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Gender in Teaching

Gender in Teaching

MAJOR ISSUES FEMALES ENCOUNTER REGARDING ACADEMICS

  • Girls tend to perform better or equal to boys in nearly all standardized psychological well-being and attainment measures. Still, they fall behind boys later, which is evident during high school or college graduation (Kauchak and Paul 89).
  • Girls are not as confident as boys when it comes to math abilities.
  • Girls tend to lag behind men in conventionally male college majors like computer science, mathematics, engineering, and physics.

MAJOR ISSUES MALES ENCOUNTER REGARDING ACADEMICS

  • Boys have a higher likelihood of being categorized as special needs learners.
  • Boys tend to have the majority of failing scores.
  • Boys tend to attain lower than girls regarding direct and indirect reading and writing measures (Kauchak and Paul 89).

THINGS TO MAKE BOTH GENDERS SUCCESSFUL IN THE CLASSROOM

One of the things that I will do to help both genders succeed is to create an environment where boys and girls are inspired, questioned, and reinforced. I chose this approach because of the power that inspiration and having all learners believe in themselves can have on attainment. Typically, girls need to think that they can perform outstandingly in math. The same applies to boys when it comes to languages. Besides, Koch states that creating a gender-equitable learning setting is vital in reducing gender bias (261). Another strategy is having both girls and boys work on the same projects. For example, involving girls in engineering projects can help them succeed. This will help girls know they are equipped to work in male-designed careers. The third strategy is not utilizing gender to group students. This will help learners work together without the aspect of gender. When educators use mixed-gender learning groups for class projects, this gives a dominant opportunity for meaningful debates regarding gender-based outlooks and, at the same time, supports inclusion, equity, and team attainment (Ryan and Keith 1).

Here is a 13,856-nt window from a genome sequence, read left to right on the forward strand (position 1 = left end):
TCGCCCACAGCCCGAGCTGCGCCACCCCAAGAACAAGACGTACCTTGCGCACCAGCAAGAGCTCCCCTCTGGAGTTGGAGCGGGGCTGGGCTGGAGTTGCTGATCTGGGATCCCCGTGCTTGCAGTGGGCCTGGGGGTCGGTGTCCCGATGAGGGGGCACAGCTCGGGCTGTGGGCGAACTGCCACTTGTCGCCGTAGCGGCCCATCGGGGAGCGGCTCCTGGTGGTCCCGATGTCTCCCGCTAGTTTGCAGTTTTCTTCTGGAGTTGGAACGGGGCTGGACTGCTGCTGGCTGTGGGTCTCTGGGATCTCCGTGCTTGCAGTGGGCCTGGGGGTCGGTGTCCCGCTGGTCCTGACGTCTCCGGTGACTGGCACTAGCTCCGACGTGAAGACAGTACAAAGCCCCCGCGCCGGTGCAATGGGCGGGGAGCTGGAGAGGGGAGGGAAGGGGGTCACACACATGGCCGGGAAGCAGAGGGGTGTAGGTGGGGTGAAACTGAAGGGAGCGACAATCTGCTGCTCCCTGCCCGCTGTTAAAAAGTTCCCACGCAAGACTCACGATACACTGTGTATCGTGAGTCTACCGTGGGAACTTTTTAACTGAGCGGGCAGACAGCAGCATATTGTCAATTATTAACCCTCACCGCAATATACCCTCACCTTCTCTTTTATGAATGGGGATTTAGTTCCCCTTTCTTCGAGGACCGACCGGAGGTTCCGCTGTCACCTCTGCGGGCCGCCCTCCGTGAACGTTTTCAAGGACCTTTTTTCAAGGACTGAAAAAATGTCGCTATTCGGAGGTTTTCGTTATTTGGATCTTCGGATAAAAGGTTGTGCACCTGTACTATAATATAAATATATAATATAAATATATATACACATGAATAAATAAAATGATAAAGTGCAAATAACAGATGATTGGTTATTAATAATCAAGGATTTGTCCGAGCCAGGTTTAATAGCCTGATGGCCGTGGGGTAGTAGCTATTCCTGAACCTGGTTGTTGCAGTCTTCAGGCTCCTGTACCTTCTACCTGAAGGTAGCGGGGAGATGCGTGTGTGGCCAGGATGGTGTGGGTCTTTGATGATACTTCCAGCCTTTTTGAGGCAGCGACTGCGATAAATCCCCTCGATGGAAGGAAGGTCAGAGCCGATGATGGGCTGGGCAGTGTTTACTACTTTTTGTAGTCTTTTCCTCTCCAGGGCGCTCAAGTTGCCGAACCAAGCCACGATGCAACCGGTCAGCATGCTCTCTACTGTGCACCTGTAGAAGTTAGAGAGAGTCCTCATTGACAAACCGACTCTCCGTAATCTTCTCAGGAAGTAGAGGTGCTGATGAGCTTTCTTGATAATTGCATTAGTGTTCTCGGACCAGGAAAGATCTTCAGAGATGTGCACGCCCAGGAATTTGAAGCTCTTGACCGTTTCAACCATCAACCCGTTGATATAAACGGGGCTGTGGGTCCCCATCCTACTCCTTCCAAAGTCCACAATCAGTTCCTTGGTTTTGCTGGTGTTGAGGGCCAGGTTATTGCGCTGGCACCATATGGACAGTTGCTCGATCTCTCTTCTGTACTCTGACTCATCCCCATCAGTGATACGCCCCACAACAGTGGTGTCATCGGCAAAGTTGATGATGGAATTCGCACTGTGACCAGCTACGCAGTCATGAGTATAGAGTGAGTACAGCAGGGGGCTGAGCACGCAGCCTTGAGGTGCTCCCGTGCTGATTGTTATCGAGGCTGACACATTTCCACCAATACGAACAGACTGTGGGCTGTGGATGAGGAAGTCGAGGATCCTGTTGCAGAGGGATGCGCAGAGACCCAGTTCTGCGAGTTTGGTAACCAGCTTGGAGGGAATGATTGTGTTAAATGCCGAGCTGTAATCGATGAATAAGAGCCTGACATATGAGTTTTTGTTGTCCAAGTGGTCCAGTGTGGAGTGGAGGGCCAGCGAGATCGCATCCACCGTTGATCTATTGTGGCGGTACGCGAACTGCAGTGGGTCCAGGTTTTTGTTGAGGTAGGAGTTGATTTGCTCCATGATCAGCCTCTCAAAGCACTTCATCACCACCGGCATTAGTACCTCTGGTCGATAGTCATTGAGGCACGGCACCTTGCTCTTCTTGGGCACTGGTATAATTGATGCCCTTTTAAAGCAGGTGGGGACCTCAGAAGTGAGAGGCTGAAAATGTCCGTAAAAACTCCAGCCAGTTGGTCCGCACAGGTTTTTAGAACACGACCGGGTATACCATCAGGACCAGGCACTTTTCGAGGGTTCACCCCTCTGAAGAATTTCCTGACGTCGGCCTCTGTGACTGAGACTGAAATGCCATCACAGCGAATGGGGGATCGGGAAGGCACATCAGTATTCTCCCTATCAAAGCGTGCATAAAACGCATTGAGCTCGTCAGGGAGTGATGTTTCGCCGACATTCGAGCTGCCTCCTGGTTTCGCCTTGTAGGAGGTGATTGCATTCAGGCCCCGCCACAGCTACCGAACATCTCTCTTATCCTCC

Works Cited

Kauchak, Don, and Paul, Eggen. Introduction to teaching: Becoming a professional. Pearson, 2015.

Koch, Janice. “Gender issues in the classroom.” Handbook of Psychology 7 (2003): 259-281.

Ryan, Katherine C., and Keith G. Dayton. “In Their Own Words: A Classroom Exercise to Expose Gender Bias in Student Teams.” Management Teaching Review (2022): 23792981221104080.

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Question 


Gender in Teaching

Gender in Teaching

InTASC Core Teaching Standard 2: Learner Differences

This activity aims to help you become more aware of ways to help both boys and girls succeed in your classroom.

  1. Using the text as a resource, list three significant problems/issues females encounter regarding academic/classroom performance. (3 points)
  2. Using the text as a resource, list three significant problems/issues males encounter regarding academic/classroom performance. (3 points)
  3. Then, compose a response and discuss three specific things you can do to ensure that you will help both genders succeed in your classroom. “Discuss” means that I want you to tell me about what you chose – why you chose it – and how you think it will help to improve gender bias in your classroom and school. (9 points)

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